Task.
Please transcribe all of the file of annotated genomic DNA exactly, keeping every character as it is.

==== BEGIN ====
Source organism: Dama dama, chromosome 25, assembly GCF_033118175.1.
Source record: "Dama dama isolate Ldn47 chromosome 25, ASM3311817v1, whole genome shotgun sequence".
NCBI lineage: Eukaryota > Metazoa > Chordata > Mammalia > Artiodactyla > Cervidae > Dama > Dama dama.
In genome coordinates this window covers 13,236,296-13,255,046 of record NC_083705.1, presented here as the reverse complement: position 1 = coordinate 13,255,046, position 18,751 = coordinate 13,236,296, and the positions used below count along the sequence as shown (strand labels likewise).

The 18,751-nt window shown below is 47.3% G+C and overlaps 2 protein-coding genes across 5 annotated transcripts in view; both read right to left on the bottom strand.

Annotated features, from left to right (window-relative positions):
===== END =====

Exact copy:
Source organism: Dama dama, chromosome 25, assembly GCF_033118175.1.
Source record: "Dama dama isolate Ldn47 chromosome 25, ASM3311817v1, whole genome shotgun sequence".
NCBI lineage: Eukaryota > Metazoa > Chordata > Mammalia > Artiodactyla > Cervidae > Dama > Dama dama.
In genome coordinates this window covers 13,236,296-13,255,046 of record NC_083705.1, presented here as the reverse complement: position 1 = coordinate 13,255,046, position 18,751 = coordinate 13,236,296, and the positions used below count along the sequence as shown (strand labels likewise).

The 18,751-nt window shown below is 47.3% G+C and overlaps 2 protein-coding genes across 5 annotated transcripts in view; both read right to left on the bottom strand.

Annotated features, from left to right (window-relative positions):